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Jury decides sex offender needs indefinite mental health care

Thursday, October 11, 2007 | 9:25 p.m. CDT; updated 8:08 a.m. CDT, Tuesday, July 22, 2008

COLUMBIA — A Boone County jury ruled Thursday that a Columbia man — convicted more than a decade ago in a sexual assault case — is a violent predator and should be held indefinitely at a Missouri Department of Mental Health facility in Farmington.

William G. Bradford, 37, of Columbia pled guilty to three counts of forcible sodomy involving his 3-year-old daughter in 1995 and spent eight years at the Farmington Correctional Facility. He has remained at a mental health facility since 2003 awaiting his civil commitment trial, which began Wednesday.

Ted Bruce, prosecuting for the attorney general’s office, said in his closing arguments that the goal of the statute is not to punish Bradford but to avoid sexual crimes from happening again.

“This is a chance to break the cycle,” Bruce said. “He needs treatment.”

A little known state law defines a sexually violent predator as a person with a “mental abnormality” that predisposes him or her to committing sexually violent acts. Those classified as sexually violent predators are civilly committed to a mental health facility until they are deemed to be rehabilitated.

“It’s punishment even though the state tells you it’s not,” said Bradford’s attorney, Kirk Zwink, in his closing arguments.

“Being locked up forever sounds like punishment to me,” he added.

It’s been law since 1999, and as of 2006, no one civilly committed in Missouri has been released. Twenty states have civil commitment statutes, including Kansas, Nebraska and Illinois.

But civil commitments in Missouri are rare. When the law was enacted, state officials estimated that 45 sex offenders would be deemed sexually violent predators each year. But estimates from state psychologists show that far fewer offenders are actually locked up under the law.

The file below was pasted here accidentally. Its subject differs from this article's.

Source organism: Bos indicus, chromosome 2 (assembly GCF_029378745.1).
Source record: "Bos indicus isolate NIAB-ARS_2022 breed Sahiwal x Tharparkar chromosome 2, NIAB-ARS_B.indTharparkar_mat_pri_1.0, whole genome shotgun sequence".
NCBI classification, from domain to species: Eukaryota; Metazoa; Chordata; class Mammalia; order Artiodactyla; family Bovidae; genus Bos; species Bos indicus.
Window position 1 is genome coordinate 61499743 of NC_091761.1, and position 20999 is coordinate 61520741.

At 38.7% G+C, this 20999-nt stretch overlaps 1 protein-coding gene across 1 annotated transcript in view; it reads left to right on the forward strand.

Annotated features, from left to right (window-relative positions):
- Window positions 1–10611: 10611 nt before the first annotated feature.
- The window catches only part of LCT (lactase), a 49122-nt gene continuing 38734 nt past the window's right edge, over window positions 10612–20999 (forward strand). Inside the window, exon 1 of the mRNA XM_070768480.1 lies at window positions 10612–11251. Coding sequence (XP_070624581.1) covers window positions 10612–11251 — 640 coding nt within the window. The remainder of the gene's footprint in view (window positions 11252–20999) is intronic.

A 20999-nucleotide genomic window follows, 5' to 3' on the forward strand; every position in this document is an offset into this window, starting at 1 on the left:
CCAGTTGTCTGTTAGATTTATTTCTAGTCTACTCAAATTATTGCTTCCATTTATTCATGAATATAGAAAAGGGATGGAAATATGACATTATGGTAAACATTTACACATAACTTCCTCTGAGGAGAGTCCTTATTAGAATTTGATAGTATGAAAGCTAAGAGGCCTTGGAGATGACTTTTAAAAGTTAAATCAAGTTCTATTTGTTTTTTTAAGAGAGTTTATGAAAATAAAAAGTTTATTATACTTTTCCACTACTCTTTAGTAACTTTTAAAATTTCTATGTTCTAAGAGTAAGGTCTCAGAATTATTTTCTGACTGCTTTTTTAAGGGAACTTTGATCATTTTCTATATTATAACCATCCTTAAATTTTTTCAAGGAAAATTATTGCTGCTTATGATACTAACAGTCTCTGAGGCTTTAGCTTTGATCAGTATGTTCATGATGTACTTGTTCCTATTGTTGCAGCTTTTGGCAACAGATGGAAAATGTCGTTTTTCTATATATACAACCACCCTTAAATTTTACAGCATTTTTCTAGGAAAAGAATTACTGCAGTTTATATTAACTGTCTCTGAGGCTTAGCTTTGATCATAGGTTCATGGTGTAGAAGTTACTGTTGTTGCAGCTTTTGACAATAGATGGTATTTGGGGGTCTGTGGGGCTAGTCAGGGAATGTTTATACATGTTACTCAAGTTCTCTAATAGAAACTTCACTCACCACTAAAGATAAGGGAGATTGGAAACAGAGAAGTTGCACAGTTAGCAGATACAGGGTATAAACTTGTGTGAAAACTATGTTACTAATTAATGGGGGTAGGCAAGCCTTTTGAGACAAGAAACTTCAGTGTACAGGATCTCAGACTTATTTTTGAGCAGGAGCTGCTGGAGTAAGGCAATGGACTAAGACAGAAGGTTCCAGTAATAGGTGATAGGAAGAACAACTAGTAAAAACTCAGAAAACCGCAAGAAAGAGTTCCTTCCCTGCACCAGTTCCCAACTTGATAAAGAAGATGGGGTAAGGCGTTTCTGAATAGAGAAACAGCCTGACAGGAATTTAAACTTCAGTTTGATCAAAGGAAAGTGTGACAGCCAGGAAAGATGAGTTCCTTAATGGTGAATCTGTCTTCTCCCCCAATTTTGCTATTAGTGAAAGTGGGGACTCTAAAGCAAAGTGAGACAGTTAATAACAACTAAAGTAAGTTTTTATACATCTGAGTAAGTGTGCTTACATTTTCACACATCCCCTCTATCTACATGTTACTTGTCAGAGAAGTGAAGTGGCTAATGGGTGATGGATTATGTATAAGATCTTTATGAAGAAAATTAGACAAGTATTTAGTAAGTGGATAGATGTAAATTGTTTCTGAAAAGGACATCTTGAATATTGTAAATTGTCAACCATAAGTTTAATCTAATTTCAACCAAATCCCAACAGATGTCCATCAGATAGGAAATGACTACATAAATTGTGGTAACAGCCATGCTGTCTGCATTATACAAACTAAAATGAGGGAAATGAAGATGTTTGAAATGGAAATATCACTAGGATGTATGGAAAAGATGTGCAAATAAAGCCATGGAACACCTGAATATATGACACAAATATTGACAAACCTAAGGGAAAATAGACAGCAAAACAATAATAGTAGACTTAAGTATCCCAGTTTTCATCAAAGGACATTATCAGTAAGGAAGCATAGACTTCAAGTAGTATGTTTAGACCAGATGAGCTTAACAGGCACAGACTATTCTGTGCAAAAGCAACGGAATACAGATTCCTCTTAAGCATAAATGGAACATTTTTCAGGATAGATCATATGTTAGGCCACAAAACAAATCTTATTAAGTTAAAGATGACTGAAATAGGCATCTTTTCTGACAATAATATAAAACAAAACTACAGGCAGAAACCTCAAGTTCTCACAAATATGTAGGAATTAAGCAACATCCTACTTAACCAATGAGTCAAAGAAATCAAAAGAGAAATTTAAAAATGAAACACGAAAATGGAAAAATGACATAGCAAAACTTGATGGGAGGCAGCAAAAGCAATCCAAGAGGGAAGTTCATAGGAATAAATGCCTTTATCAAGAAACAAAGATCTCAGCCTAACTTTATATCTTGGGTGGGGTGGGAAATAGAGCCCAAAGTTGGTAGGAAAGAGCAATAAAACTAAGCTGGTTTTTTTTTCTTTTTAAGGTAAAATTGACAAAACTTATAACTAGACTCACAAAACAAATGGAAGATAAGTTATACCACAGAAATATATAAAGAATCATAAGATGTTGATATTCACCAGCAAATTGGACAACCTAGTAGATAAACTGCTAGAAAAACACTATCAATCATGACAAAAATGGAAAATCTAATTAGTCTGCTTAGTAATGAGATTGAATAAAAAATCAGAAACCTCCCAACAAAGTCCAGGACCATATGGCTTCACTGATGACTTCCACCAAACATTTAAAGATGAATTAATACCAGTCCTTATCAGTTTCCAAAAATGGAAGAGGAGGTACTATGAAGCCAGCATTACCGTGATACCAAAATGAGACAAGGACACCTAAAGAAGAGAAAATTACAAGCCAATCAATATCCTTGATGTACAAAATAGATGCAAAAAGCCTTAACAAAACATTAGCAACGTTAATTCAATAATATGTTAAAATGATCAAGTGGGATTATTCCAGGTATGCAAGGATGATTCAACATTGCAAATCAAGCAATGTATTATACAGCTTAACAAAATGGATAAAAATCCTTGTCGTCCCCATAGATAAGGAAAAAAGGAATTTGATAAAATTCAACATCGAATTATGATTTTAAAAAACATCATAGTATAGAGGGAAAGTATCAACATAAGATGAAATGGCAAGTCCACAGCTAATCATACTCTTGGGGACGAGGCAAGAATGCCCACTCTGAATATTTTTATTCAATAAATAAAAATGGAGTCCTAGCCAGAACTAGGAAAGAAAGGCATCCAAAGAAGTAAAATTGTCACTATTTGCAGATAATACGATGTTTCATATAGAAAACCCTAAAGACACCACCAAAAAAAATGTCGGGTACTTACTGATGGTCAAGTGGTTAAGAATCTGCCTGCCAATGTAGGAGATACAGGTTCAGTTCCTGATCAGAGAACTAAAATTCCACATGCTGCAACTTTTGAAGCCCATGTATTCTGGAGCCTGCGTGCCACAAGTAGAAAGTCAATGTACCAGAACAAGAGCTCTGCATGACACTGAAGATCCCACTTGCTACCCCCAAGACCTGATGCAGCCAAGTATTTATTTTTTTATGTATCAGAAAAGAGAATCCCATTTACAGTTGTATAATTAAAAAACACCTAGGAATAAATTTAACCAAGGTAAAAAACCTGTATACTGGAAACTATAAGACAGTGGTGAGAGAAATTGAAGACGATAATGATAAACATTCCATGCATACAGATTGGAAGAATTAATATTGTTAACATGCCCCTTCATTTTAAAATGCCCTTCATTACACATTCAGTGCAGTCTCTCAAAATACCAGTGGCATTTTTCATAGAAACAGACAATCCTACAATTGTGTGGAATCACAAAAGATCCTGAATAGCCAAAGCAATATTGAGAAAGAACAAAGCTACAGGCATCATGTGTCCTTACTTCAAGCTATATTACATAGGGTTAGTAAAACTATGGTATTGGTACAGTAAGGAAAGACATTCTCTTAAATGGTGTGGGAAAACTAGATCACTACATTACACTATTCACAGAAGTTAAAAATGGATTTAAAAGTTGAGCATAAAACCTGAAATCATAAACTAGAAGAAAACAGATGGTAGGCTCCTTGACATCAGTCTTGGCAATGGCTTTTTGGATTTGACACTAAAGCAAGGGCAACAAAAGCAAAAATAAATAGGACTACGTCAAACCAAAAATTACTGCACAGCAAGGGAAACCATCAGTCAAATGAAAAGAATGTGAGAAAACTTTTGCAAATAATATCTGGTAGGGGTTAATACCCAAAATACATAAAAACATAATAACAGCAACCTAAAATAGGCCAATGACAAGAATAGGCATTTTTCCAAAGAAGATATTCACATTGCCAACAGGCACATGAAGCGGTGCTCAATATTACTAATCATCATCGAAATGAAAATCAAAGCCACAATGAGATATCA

A Missouri public defender challenged the law in 2006 citing the federal prohibition against double jeopardy.

However, in 1997, the U.S. Supreme Court decided that civil commitment does not qualify as punishment, excluding it from double jeopardy.

In the Bradford trial, the state presented its expert witness, clinical and forensic psychologist Kent Franks, Wednesday.

Franks testified that Bradford had two separate mental abnormalities — psychopathy and pedophilia.

“In my professional opinion, he meets the requirements of a sexually violent predator in the state of Missouri,” Franks said.

When Franks evaluated him in June, Bradford said he had an ongoing sexual relationship with his younger sister throughout his childhood.

“He looked at his daughter much like he looked at his sister and tried to recreate that intimacy,” Franks said.

Clinical and forensic psychologist Luis Rosel testified Thursday afternoon that when he first spoke with Bradford, he met the medical criteria of being a pedophile. Now, Rosel said, he’s not so sure.

“He’s been confined for the last 13 years, so it’s kind of hard to tell,” he said.

Rosel said Bradford is a psychopath, but Rosel said he doesn’t think Bradford is a sexually violent predator.

Rosel said there is a profound difference between committing 10 offenses against one victim and committing 10 offenses against 10 victims.

“I’m sure the victim would think otherwise,” Bruce said.

Bruce told the jury in his closing arguments that Bradford needs to hear the message loud and clear.

“You have the opportunity to do something here for the community and that is to prevent a crime from happening in the future,” Bruce said.

Bradford was to be taken Thursday evening to the Missouri Department of Mental Health facility in Farmington.

— Lee Logan contributed to this report.


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